A bill imposing a 56% tax on electronic cigarettes, and creating new restrictions on vape sales, earned preliminary approval from the Utah Senate on Friday.

The tax would be applied to the wholesale price of e-cigarrettes before retailers mark the items up for sales to customers, and is estimated to generate roughly $18 million in its first year and more than $20 million in subsequent years.

“I rise in support of this bill and thank the sponsor for working really hard to get to this point,” said Sen. Luz Escamilla, D-Salt Lake City.

But while the legislation, SB37, drew bipartisan support in the chamber, it was also opposed by five members of the chamber, both Republican and Democratic.

Sen. Lincoln Fillmore, R-South Jordan, said he was concerned that the tax would generate twice as much revenue as needed to fund a series of enforcement and tobacco cessation programs created under the bill, particularly since some argue that vaping is safer for adults than traditional smoking.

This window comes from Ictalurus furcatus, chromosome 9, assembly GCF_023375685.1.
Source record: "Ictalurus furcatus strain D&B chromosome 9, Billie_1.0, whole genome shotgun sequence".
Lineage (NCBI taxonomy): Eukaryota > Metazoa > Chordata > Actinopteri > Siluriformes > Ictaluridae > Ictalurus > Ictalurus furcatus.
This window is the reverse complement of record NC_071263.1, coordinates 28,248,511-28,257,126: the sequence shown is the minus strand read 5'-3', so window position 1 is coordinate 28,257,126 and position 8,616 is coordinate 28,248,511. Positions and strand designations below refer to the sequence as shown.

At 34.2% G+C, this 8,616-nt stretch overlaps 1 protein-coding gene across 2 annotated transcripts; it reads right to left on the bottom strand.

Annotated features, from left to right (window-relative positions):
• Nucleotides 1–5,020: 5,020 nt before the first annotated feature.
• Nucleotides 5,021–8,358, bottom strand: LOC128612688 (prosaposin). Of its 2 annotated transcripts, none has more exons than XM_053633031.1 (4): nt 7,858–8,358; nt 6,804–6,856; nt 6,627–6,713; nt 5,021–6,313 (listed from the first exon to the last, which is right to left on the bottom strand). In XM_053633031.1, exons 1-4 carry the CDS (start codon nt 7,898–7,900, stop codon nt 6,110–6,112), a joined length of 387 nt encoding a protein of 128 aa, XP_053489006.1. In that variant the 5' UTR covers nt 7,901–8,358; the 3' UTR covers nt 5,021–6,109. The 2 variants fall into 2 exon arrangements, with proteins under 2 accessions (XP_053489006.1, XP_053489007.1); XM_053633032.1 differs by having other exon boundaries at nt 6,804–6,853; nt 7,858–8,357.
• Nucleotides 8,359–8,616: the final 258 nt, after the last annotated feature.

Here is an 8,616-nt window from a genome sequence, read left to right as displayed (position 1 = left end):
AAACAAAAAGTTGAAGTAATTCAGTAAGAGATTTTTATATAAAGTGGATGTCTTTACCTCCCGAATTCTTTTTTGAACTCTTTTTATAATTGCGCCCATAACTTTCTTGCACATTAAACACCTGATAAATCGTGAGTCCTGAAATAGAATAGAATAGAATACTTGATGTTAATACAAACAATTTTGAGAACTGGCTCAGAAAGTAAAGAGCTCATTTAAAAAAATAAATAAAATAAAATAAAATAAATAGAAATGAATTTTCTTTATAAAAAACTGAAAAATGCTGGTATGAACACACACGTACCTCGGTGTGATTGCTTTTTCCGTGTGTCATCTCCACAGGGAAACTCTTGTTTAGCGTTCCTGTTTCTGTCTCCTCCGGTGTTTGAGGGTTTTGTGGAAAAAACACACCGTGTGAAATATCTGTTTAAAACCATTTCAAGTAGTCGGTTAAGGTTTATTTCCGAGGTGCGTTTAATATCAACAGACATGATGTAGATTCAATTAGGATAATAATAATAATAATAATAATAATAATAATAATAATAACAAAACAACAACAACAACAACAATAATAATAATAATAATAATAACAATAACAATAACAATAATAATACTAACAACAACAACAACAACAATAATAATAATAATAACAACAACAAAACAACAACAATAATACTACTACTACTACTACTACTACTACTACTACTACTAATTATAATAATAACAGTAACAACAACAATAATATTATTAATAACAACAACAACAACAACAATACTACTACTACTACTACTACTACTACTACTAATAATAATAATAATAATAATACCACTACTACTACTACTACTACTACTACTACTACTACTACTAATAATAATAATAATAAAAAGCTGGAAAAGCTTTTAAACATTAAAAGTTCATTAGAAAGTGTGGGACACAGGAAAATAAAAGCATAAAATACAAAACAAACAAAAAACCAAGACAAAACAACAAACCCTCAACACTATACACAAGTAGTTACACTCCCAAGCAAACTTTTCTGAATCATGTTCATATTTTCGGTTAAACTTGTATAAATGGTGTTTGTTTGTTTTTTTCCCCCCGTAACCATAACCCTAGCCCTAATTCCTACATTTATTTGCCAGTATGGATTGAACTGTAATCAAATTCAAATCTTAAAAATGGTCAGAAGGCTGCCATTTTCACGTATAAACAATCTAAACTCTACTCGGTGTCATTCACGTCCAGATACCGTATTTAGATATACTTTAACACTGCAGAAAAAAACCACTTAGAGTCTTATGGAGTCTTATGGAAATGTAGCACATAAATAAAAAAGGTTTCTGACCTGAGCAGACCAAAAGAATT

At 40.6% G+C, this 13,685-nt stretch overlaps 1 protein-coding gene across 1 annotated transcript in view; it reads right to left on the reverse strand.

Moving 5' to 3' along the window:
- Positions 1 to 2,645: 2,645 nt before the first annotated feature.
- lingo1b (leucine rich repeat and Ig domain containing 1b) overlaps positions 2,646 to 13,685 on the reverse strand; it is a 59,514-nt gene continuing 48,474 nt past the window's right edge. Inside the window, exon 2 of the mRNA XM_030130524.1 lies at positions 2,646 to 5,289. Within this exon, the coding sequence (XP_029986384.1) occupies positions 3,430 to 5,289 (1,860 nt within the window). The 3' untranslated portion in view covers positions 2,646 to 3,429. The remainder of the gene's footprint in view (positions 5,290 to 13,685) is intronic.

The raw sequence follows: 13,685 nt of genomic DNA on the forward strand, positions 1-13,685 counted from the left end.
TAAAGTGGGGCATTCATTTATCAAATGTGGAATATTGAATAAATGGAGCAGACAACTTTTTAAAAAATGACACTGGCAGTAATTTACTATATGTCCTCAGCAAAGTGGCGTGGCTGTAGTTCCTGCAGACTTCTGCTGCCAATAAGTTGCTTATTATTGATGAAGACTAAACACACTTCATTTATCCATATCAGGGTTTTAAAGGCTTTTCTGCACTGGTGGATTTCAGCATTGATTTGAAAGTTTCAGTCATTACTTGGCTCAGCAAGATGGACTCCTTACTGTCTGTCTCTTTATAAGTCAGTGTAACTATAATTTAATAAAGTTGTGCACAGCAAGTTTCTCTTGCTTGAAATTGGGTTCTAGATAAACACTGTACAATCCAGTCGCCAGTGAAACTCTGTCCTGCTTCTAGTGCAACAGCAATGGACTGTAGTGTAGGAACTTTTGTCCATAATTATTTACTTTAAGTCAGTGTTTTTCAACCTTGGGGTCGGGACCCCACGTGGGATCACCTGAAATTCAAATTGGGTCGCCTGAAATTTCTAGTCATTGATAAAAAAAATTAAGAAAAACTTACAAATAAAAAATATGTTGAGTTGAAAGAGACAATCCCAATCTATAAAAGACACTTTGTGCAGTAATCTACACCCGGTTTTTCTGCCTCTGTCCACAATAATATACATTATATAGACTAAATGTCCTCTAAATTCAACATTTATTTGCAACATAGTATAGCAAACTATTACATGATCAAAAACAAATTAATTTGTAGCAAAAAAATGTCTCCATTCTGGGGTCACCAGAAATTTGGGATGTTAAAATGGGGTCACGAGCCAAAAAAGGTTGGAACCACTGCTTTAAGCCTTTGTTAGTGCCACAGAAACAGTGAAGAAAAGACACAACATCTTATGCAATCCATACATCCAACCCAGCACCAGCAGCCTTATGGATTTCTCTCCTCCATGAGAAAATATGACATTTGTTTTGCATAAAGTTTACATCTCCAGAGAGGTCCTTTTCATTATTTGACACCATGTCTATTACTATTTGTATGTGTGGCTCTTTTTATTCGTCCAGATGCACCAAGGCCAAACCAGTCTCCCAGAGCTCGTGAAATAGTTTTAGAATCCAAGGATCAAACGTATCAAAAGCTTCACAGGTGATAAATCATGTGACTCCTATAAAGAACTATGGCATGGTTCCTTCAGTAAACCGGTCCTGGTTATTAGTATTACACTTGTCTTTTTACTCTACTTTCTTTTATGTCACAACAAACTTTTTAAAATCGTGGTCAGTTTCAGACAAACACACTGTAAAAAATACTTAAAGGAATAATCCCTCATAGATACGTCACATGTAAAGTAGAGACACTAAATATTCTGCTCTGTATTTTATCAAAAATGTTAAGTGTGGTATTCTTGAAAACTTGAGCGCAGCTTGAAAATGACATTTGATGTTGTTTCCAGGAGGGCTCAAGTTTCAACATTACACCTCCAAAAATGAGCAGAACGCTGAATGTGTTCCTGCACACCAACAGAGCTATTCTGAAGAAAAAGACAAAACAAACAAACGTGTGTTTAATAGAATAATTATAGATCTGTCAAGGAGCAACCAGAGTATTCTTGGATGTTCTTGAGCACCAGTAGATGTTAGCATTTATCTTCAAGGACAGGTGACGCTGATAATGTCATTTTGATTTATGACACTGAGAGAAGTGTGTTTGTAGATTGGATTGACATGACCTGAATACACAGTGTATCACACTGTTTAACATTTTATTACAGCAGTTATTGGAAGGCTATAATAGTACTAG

Fillmore also said he was uncomfortable with the state using so-called “sin taxes” to fund its operations.

“If the government becomes reliant on people continuing to purchase nicotine vapor,” he said, “we are creating the perverse incentive to increase the number of people vaping.”

State leaders have indicated that targeting vaping is a priority following last year’s outbreak of vaping-related lung injuries and deaths — including one in Utah — and a spike in teen use of electronic cigarettes.

The Senate voted 21-5 in favor of the legislation. An additional vote of the Senate is required before the bill can move to the House for consideration.